Rep. Trey Gowdy (R-S.C.) released a letter on Friday that said both Republicans and Democrats on his House Select Committee on Benghazi want her to testify about the 2012 attack that left four Americans dead in Libya.
"[B]oth the majority and minority would like to schedule the appearance of Secretary Hillary Clinton as soon as possible," he wrote.
Rep. Trey Gowdy (R-S.C.) says his Select Committee on Benghazi is getting closer to calling former Secretary of State Hillary Clinton to testify about her role in the attack. Gowdy image: AP Photo/J. Scott Applewhite, Clinton image: AP Photo/Carolyn Kaster
But as Gowdy has said in the past, his committee still wants to receive emails, documents and other materials from her days at State before asking her questions. According to his letter, State has said it is gathering those materials.
"We also set a deadline for the production of emails, documents or other materials in the possession of the State Department, which would be needed to constructively ask questions of Secretary Clinton and serve as a reference for the secretary before and during the hearing," he wrote.
"Should the State Department not meet the deadline set, I will schedule another public hearing asking about the state of compliance," he added.
It's not clear exactly when Clinton will testify, but her appearance is likely to be a major event for the young committee, which was formed less than a year ago. Many Republicans blame Clinton for being indifferent to the circumstances surrounding the attack.
Two years ago, a frustrated Clinton said famously "What difference, at this point, does it make?" when asked in a Senate hearing about the attack.
Clinton is considering a 2016 presidential run, and seems likely to be the top Democratic nominee if she chooses to run. But her role in the Benghazi attack remains a flaw, and threatens to hurt her chances of gathering the support she needs to win.
While Clinton's testimony must wait, Gowdy also announced a new slate of interviews with current and former officials with knowledge of the attack. Those interviews will take place over the next several months.
Gowdy's announcement came just days after he threatened to subpoena several officials — that threat was quickly dropped after the Obama administration agreed to provide the committee with access to several of these people.
One witness to be questioned is Cheryl Mills, Clinton's former chief of staff while at the State Department. Others are Joint Chiefs of Staff Chairman Gen. Martin Dempsey, former Defense Secretary and CIA director Leon Panetta, former deputy secretary of State Bill Burns, and former White House spokesman Jay Carney.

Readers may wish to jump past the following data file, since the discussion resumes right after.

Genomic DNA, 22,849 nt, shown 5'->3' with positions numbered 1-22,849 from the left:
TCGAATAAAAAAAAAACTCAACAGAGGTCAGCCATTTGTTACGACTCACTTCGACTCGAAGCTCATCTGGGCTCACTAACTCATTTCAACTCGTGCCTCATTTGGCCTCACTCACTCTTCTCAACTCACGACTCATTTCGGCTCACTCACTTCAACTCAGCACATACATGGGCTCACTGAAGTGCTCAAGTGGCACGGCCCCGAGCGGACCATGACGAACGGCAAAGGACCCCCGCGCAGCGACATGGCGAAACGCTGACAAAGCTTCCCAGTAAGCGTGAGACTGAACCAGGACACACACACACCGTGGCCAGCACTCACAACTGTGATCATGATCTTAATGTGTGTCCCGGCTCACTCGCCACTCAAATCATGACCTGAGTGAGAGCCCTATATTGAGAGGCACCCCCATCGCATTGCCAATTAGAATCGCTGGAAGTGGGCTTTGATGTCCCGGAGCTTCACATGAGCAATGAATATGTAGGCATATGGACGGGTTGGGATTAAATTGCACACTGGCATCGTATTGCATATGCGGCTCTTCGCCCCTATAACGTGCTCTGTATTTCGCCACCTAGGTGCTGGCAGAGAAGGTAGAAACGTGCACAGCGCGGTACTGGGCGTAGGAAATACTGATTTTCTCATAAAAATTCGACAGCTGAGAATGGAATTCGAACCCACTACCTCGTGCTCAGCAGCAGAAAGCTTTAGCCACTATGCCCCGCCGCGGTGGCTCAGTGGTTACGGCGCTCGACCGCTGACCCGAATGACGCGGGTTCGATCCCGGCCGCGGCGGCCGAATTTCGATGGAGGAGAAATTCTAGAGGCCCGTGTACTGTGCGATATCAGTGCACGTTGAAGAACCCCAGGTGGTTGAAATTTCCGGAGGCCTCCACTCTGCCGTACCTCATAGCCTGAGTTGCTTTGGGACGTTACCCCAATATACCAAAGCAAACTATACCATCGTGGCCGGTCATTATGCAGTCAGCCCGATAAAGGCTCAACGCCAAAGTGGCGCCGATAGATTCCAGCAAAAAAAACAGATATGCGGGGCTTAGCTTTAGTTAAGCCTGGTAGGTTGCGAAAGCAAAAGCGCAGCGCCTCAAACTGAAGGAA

Gowdy's committee is trying to learn more about the Sept. 11, 2012 attack that killed four Americans. But it's also seeking information about how the Obama administration responded to possible threats before the attack, and how it handled the situation during and after the attack.
The administration famously blamed the attack on a provocative video, but was later forced to retract that statement and admit it was an act of pre-meditated terrorism. Republicans accused the administration of trying to downplay the event in the weeks before President Barack Obama's second presidential campaign.
Republicans and Democrats have fought over the work of Gowdy's committee, and many Democrats say the committee's real purpose is to make Democrats look bad. But Republicans have said Democrats are ignoring key outstanding questions about the attack, and are trying to sabotage the work of the committee.
Just this week, Democrats complained that the committee costs too much to operate, which prompted Republicans to fire back that Democrats don't seem interested in all in the investigation itself.
Gowdy addressed this on Friday by trying to encourage Democrats to play a more constructive role.
"I welcome input from the minority and hope they will provide it expeditiously," Gowdy said. "If not, I have been forthcoming and transparent about the Committee's plan to move forward."
Read Gowdy's letter below: